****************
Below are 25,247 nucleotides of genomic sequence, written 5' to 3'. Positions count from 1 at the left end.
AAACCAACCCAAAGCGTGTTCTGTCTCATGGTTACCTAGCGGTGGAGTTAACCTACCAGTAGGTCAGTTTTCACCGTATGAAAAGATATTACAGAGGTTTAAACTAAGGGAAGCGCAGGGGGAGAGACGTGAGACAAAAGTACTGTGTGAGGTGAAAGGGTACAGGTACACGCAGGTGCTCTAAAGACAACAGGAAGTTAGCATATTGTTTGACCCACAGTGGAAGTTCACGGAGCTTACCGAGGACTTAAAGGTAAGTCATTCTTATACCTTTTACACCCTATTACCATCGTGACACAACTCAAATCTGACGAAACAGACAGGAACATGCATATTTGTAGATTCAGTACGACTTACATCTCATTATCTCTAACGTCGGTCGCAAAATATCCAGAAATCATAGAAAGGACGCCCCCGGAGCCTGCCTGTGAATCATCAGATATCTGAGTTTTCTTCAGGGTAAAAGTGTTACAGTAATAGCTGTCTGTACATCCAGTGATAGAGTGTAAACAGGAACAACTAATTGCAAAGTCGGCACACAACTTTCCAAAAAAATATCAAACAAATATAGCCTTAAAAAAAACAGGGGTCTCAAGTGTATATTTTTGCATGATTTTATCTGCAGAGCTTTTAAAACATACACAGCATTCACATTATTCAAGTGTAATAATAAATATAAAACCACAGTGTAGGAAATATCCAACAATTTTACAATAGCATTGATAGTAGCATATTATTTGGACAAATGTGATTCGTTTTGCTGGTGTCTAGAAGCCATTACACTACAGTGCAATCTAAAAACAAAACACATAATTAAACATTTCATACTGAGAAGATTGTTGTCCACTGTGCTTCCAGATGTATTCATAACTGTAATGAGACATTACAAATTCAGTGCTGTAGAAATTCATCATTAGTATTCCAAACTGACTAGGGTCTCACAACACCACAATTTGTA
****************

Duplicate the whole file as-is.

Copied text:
Below are 25,247 nucleotides of genomic sequence, written 5' to 3'. Positions count from 1 at the left end.
AAACCAACCCAAAGCGTGTTCTGTCTCATGGTTACCTAGCGGTGGAGTTAACCTACCAGTAGGTCAGTTTTCACCGTATGAAAAGATATTACAGAGGTTTAAACTAAGGGAAGCGCAGGGGGAGAGACGTGAGACAAAAGTACTGTGTGAGGTGAAAGGGTACAGGTACACGCAGGTGCTCTAAAGACAACAGGAAGTTAGCATATTGTTTGACCCACAGTGGAAGTTCACGGAGCTTACCGAGGACTTAAAGGTAAGTCATTCTTATACCTTTTACACCCTATTACCATCGTGACACAACTCAAATCTGACGAAACAGACAGGAACATGCATATTTGTAGATTCAGTACGACTTACATCTCATTATCTCTAACGTCGGTCGCAAAATATCCAGAAATCATAGAAAGGACGCCCCCGGAGCCTGCCTGTGAATCATCAGATATCTGAGTTTTCTTCAGGGTAAAAGTGTTACAGTAATAGCTGTCTGTACATCCAGTGATAGAGTGTAAACAGGAACAACTAATTGCAAAGTCGGCACACAACTTTCCAAAAAAATATCAAACAAATATAGCCTTAAAAAAAACAGGGGTCTCAAGTGTATATTTTTGCATGATTTTATCTGCAGAGCTTTTAAAACATACACAGCATTCACATTATTCAAGTGTAATAATAAATATAAAACCACAGTGTAGGAAATATCCAACAATTTTACAATAGCATTGATAGTAGCATATTATTTGGACAAATGTGATTCGTTTTGCTGGTGTCTAGAAGCCATTACACTACAGTGCAATCTAAAAACAAAACACATAATTAAACATTTCATACTGAGAAGATTGTTGTCCACTGTGCTTCCAGATGTATTCATAACTGTAATGAGACATTACAAATTCAGTGCTGTAGAAATTCATCATTAGTATTCCAAACTGACTAGGGTCTCACAACACCACAATTTGTA